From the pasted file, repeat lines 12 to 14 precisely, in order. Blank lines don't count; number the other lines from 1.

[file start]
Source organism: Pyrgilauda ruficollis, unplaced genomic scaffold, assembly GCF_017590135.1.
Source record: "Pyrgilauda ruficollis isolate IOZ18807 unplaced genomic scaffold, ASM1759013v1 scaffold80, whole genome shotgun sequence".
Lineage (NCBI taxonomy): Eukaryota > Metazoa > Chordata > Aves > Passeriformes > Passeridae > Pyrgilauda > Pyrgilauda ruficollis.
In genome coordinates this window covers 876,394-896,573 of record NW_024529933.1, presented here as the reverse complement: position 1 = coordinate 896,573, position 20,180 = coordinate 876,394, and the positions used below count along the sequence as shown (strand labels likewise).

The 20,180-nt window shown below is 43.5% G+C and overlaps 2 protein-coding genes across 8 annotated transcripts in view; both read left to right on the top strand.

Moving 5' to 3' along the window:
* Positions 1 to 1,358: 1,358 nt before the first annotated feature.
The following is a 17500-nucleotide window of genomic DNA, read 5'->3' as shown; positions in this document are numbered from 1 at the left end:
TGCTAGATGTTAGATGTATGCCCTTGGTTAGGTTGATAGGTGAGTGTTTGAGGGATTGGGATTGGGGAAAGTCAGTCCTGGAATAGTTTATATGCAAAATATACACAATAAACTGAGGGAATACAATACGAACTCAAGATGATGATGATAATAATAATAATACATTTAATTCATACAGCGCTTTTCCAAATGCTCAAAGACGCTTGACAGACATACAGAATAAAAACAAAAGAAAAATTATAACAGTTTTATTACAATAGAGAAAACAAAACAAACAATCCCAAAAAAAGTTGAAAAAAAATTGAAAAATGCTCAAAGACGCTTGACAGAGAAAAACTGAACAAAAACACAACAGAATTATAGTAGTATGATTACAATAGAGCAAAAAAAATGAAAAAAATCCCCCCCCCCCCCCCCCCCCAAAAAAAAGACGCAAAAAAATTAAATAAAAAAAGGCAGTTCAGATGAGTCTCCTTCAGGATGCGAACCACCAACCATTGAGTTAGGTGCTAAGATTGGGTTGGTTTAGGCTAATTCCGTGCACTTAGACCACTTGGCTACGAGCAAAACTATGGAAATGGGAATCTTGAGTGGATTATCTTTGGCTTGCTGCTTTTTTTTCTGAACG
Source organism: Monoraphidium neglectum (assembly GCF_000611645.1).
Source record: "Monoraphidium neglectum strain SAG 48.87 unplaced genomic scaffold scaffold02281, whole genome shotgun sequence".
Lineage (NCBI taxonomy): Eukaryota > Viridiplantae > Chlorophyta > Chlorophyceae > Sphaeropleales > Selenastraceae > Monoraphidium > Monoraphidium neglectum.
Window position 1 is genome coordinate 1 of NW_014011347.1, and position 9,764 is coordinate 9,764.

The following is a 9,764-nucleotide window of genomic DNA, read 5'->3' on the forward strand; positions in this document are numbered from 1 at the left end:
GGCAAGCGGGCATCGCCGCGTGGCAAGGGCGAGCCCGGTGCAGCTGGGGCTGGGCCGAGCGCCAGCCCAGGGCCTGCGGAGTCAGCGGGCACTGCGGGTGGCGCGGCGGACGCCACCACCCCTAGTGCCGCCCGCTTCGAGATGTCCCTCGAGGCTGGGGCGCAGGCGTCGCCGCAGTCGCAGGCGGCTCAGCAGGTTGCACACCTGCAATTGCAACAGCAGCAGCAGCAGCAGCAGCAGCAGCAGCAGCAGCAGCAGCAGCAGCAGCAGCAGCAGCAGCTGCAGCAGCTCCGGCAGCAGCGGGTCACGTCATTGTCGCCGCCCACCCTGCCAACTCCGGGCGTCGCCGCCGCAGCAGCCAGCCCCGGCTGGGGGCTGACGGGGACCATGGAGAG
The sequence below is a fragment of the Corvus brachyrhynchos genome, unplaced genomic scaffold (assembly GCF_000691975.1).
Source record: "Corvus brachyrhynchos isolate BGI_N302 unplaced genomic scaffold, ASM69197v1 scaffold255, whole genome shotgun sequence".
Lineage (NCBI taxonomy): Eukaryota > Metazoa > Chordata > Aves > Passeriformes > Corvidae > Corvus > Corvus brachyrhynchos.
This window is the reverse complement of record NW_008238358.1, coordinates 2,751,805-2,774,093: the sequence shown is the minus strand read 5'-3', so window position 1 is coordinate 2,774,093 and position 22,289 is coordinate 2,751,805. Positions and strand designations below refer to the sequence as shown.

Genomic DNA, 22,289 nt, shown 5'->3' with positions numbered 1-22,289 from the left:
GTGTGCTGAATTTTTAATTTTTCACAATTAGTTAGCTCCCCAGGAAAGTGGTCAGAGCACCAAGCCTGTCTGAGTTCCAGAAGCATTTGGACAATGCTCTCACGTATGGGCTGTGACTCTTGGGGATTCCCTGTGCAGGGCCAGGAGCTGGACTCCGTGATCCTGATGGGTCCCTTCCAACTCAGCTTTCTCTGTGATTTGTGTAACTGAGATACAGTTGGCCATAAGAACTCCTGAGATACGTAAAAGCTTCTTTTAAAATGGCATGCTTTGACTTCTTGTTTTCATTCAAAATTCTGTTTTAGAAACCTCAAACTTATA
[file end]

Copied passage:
Lineage (NCBI taxonomy): Eukaryota > Viridiplantae > Chlorophyta > Chlorophyceae > Sphaeropleales > Selenastraceae > Monoraphidium > Monoraphidium neglectum.
Window position 1 is genome coordinate 1 of NW_014011347.1, and position 9,764 is coordinate 9,764.

The following is a 9,764-nucleotide window of genomic DNA, read 5'->3' on the forward strand; positions in this document are numbered from 1 at the left end: